Maitland resident curing cancer one step at a time

Walking for a cure

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  • | 9:15 a.m. December 17, 2013
Photo by: Sarah Wilson - Jo Ann Donaldson went from wheelchair-bound to walking her first half-marathon earlier this month.
Photo by: Sarah Wilson - Jo Ann Donaldson went from wheelchair-bound to walking her first half-marathon earlier this month.
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Jo Ann Donaldson struggled toward the finish line, one ankle weakening under the pressure of the constant stomp, but keeping the pace of her brisk walk despite the 35 mile-per-hour winds slamming against her face, pushing her back.

But the winds were also a reminder of why she had to keep going. Ribbons attached to the back of her shirt fluttered in the air behind her, covered in the names of the people she was walking for. Battling the wind, she pulled them along with her.

“I think that’s what kept her moving forward, to know that she was specifically running for all of these people who are tied physically to her shirt,” said her daughter Andrea Donaldson. “It made it not an option to stop.”

“It took everything in me to finish, but I did,” Jo Ann said.

That day, on Dec. 1, Jo Ann completed her first half marathon. And she did it to help find a cure for blood cancer patients through the Leukemia and Lymphoma Society. Jo Ann, a Maitland resident who is the director of community and corporate development for LLS, helped to organize the organization’s participation in Space Coast Half Marathon, which raised more than $85,000 to help fund research to find a cure for cancer. Jo Ann and her daughter raised more than $3,000 as a part of Team In Training, a race training group with mentors for running and raising money, one of LLS’s four largest fundraising campaigns.

Jo Ann does it because she’s passionate about helping others find hope when it seems impossible, because she’s been there.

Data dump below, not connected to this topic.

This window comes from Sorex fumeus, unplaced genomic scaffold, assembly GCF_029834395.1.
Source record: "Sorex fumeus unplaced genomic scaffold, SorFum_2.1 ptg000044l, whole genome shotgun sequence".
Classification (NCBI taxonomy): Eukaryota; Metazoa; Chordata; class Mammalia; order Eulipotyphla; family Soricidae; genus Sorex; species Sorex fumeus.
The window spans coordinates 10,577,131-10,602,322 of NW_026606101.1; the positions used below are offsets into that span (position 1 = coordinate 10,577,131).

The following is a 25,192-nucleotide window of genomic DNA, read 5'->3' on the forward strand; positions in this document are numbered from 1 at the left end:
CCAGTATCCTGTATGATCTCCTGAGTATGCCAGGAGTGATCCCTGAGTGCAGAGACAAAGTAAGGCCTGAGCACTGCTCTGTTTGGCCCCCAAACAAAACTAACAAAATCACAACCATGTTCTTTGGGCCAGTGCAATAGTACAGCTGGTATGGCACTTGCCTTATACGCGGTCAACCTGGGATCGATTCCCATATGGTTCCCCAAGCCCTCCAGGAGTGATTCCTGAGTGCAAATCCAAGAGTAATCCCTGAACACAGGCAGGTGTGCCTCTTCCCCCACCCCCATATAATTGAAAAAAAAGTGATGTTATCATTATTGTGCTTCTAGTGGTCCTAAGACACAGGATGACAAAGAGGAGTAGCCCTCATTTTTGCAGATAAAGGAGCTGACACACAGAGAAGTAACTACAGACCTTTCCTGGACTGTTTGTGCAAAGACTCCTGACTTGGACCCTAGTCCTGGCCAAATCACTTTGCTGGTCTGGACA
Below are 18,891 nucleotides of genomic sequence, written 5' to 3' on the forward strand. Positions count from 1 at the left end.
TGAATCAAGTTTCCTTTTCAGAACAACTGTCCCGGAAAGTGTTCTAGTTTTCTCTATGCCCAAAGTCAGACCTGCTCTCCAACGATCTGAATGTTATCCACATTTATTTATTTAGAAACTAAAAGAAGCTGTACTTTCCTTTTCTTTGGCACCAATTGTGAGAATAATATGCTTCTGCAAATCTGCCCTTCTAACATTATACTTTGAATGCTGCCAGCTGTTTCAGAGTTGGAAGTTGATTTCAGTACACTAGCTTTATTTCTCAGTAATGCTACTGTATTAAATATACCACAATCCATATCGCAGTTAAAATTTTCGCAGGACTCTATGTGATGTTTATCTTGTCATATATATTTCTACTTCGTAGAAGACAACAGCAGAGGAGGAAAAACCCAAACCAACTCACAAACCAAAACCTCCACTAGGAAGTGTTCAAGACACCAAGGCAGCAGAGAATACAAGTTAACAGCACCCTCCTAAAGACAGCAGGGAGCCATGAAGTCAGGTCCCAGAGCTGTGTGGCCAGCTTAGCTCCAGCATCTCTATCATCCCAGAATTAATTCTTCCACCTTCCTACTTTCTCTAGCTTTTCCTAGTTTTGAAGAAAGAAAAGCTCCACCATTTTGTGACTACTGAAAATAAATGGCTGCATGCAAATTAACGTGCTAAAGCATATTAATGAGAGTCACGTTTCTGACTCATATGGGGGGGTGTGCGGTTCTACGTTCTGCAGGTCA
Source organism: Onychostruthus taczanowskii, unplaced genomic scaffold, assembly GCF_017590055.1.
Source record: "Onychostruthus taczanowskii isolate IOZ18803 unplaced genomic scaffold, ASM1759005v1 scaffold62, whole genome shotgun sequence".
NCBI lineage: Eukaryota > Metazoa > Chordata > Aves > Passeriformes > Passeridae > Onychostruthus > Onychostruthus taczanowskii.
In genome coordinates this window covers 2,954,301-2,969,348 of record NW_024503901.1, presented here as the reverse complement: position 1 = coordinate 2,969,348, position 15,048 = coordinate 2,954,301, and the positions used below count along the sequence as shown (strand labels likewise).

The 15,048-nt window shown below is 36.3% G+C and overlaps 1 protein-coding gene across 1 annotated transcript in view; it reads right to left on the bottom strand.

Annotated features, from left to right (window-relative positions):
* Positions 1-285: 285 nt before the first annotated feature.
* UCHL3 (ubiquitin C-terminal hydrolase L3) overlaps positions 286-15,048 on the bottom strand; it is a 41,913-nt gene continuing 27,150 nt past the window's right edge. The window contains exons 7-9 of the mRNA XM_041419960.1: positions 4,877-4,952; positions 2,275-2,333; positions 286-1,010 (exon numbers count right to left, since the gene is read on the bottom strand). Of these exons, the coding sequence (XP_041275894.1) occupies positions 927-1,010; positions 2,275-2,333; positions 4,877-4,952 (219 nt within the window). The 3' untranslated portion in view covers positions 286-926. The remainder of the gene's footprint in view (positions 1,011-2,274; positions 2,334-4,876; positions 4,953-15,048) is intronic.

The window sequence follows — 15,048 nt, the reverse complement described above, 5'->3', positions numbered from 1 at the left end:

“I know what it’s like to not know what’s going to happen next,” she said. “I know the level of helplessness and hopelessness you can feel, mine doesn’t have anything to do with cancer, but helplessness and hopelessness doesn’t discriminate, it comes in many forms.”

On Thanksgiving weekend 21 years ago, Jo Ann was driving to a friend’s house at night on icy roads. A deer crossed in front of her and she swerved to miss it, sending her car flying into a ravine where she hit a tree. She nearly died. She broke her pelvis in five places, crushed her ankle, and split her head open and bit through her tongue.

“[Doctors] said, ‘You may never walk normally again,’” Jo Ann said. “I left the hospital in a wheelchair.”

But she proved them wrong pretty quickly. She started walking with a walker, and took speech therapy, spending months training her tongue to speak correctly again. No one was going to tell her she couldn’t take care of her children, that she wouldn’t be able to walk with them or help teach her two babies, at the time 1 and 2-years-old, how to talk.

“She was really on her own now with two children who were under the age of 5, and she had to make it, she didn’t have a choice whether to make it or not, and I think that’s what really made her into the person that she is today,” Andrea said.

And she didn’t stop at relearning how to walk; in just six months she was racing.

“In February I went roller skating, and in March I went hiking in Gatlinburg, and in April I did a 5K,” Jo Ann said. “The doctors were astounded by my recovery, and it was sheer willpower.”

During that time she was also attending school full-time and was going through a divorce, all on her own. She graduated with honors from the University of Louisville. But she’s always been like that.

“Some people have a drive, some people have a need … and whatever she gets involved in she goes at it with whatever she has,” her father Sidney Glaser said.

Now her passion and determination is focused on LLS. The day of her race when her ankle, still weak from her accident long ago, began to wobble beneath her and her knees began to buckle in exhaustion, it was hard to keep pushing. Her ankle hurt for a couple days afterwards, and she wasn’t sure if she could do another half marathon. But three days later, no one could keep her from another race to benefit LLS. She’ll be running in D.C. in the spring, and who knows what will be after that.

“The real finish line is when there’s a cure,” Jo Ann said. “I haven’t finished; it’s just the first step.”


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